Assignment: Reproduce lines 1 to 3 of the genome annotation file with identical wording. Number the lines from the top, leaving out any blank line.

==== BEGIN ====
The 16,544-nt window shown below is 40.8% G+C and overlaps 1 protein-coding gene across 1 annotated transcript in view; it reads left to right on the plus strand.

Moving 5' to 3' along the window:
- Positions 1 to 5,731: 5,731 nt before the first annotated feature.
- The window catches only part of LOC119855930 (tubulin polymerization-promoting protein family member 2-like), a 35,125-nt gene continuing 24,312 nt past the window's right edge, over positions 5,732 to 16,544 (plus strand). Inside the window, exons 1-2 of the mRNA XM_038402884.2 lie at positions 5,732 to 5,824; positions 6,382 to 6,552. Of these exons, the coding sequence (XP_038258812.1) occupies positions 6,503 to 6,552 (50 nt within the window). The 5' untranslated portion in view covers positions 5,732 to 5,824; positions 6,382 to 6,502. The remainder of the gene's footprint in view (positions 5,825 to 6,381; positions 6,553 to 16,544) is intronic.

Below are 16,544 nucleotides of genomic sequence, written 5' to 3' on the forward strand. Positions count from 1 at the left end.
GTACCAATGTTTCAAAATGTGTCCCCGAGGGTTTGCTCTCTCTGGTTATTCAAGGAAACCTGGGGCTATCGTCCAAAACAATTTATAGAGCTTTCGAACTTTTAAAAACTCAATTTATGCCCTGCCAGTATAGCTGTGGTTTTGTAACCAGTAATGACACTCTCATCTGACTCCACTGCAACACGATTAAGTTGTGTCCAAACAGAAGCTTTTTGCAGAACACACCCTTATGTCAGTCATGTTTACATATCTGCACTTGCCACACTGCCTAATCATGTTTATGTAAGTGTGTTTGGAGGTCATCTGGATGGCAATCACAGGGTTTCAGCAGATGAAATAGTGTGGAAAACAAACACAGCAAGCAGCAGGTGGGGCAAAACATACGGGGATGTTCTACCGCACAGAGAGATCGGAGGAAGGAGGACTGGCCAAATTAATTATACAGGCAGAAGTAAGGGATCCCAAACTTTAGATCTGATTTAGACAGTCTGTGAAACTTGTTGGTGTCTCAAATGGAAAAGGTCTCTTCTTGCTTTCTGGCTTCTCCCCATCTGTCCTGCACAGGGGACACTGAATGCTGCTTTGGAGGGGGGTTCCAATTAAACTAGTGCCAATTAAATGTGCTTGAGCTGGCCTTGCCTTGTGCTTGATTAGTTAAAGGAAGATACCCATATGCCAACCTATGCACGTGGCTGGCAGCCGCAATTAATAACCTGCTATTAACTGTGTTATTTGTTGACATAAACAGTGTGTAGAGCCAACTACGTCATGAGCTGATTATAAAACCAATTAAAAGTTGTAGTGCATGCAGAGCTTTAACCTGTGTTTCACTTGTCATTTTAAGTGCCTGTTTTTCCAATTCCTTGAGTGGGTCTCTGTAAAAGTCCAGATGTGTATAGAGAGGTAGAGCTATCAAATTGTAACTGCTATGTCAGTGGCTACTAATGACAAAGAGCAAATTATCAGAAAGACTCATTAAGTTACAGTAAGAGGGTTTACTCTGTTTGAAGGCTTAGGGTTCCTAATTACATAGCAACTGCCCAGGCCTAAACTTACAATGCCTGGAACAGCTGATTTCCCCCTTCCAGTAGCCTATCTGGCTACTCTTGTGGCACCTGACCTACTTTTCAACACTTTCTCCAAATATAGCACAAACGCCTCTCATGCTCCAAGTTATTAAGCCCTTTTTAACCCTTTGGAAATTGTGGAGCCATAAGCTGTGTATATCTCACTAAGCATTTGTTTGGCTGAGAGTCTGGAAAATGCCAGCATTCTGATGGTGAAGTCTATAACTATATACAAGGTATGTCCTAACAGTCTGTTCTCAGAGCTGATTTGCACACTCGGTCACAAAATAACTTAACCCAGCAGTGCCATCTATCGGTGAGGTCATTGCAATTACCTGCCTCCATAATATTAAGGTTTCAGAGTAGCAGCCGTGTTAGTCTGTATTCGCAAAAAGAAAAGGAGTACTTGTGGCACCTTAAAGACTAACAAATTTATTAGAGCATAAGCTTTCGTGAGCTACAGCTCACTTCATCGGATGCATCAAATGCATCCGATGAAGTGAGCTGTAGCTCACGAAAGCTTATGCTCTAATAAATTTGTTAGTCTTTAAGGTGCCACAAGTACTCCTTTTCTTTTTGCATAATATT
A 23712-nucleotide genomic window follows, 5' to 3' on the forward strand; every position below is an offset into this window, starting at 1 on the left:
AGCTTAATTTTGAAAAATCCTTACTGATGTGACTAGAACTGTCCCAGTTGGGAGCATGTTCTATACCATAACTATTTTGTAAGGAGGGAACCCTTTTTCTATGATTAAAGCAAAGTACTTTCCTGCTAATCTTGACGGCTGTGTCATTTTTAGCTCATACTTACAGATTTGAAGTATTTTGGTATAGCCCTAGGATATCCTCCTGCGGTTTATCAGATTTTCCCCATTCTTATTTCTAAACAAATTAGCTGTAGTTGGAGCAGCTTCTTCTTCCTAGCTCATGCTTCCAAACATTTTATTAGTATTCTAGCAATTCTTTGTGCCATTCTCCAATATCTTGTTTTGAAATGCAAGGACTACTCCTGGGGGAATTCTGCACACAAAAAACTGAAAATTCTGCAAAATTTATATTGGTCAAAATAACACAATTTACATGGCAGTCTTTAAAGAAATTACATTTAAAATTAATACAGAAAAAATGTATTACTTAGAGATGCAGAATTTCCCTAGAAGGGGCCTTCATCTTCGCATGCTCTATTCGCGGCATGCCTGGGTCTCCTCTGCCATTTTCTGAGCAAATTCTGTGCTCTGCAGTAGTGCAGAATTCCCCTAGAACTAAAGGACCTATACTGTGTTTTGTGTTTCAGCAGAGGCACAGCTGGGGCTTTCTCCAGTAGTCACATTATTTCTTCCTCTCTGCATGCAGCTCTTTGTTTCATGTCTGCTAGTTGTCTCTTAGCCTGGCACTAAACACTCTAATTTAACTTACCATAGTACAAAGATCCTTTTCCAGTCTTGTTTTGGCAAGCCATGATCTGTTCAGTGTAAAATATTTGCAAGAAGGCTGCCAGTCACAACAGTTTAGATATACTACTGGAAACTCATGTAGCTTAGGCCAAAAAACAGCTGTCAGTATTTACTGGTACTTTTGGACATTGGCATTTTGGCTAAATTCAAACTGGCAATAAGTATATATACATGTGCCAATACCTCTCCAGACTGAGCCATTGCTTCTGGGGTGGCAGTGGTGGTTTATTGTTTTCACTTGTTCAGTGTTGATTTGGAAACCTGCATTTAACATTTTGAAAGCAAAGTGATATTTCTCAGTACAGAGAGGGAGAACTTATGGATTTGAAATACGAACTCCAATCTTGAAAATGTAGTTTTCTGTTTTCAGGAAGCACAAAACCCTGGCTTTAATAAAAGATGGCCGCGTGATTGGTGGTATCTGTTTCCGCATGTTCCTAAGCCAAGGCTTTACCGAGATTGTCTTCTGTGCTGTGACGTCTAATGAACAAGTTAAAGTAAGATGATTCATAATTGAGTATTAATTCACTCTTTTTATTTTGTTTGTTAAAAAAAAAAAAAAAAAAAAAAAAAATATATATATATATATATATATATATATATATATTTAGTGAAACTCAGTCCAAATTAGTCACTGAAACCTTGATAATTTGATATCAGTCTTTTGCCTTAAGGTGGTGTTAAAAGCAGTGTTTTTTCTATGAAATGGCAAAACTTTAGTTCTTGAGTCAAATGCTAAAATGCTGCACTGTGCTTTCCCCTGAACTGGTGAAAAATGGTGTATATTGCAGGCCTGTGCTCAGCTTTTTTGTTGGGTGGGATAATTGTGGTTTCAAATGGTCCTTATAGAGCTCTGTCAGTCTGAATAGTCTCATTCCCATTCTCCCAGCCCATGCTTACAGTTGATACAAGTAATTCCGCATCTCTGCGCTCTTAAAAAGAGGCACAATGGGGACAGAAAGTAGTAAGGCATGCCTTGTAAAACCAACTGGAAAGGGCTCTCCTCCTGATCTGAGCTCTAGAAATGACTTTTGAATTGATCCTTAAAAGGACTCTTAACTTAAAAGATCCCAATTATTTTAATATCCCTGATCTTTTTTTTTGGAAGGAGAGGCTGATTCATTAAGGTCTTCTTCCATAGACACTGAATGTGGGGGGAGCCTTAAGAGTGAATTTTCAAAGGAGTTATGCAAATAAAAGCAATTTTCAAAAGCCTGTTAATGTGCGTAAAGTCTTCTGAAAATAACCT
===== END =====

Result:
The 16,544-nt window shown below is 40.8% G+C and overlaps 1 protein-coding gene across 1 annotated transcript in view; it reads left to right on the plus strand.

Moving 5' to 3' along the window:
- Positions 1 to 5,731: 5,731 nt before the first annotated feature.